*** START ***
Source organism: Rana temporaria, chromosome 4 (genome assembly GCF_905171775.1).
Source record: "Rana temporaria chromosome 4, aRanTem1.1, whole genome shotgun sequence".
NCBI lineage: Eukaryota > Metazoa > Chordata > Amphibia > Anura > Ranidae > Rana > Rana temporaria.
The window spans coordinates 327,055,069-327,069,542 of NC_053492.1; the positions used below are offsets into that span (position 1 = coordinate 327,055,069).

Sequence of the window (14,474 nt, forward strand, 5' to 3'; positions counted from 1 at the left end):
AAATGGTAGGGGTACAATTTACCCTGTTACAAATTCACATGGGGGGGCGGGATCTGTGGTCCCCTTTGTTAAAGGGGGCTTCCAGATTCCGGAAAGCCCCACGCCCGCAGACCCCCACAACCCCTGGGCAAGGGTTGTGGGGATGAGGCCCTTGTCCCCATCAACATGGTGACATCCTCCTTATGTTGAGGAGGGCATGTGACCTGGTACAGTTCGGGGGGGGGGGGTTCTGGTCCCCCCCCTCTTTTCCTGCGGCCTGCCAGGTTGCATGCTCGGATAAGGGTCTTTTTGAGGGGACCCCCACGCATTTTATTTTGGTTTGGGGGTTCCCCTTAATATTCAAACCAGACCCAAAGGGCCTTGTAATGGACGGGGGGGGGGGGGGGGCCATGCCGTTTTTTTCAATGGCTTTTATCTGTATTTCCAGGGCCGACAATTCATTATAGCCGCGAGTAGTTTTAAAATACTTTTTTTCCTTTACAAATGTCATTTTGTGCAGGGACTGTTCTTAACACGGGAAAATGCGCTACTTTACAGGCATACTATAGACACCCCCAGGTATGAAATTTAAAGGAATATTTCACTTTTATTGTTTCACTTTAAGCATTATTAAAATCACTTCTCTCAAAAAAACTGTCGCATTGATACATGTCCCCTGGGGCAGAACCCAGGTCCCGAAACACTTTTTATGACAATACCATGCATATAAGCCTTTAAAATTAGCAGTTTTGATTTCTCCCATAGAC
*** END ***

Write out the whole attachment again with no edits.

Source organism: Rana temporaria, chromosome 4 (genome assembly GCF_905171775.1).
Source record: "Rana temporaria chromosome 4, aRanTem1.1, whole genome shotgun sequence".
NCBI lineage: Eukaryota > Metazoa > Chordata > Amphibia > Anura > Ranidae > Rana > Rana temporaria.
The window spans coordinates 327,055,069-327,069,542 of NC_053492.1; the positions used below are offsets into that span (position 1 = coordinate 327,055,069).

Sequence of the window (14,474 nt, forward strand, 5' to 3'; positions counted from 1 at the left end):
AAATGGTAGGGGTACAATTTACCCTGTTACAAATTCACATGGGGGGGCGGGATCTGTGGTCCCCTTTGTTAAAGGGGGCTTCCAGATTCCGGAAAGCCCCACGCCCGCAGACCCCCACAACCCCTGGGCAAGGGTTGTGGGGATGAGGCCCTTGTCCCCATCAACATGGTGACATCCTCCTTATGTTGAGGAGGGCATGTGACCTGGTACAGTTCGGGGGGGGGGGGTTCTGGTCCCCCCCCTCTTTTCCTGCGGCCTGCCAGGTTGCATGCTCGGATAAGGGTCTTTTTGAGGGGACCCCCACGCATTTTATTTTGGTTTGGGGGTTCCCCTTAATATTCAAACCAGACCCAAAGGGCCTTGTAATGGACGGGGGGGGGGGGGGGGCCATGCCGTTTTTTTCAATGGCTTTTATCTGTATTTCCAGGGCCGACAATTCATTATAGCCGCGAGTAGTTTTAAAATACTTTTTTTCCTTTACAAATGTCATTTTGTGCAGGGACTGTTCTTAACACGGGAAAATGCGCTACTTTACAGGCATACTATAGACACCCCCAGGTATGAAATTTAAAGGAATATTTCACTTTTATTGTTTCACTTTAAGCATTATTAAAATCACTTCTCTCAAAAAAACTGTCGCATTGATACATGTCCCCTGGGGCAGAACCCAGGTCCCGAAACACTTTTTATGACAATACCATGCATATAAGCCTTTAAAATTAGCAGTTTTGATTTCTCCCATAGAC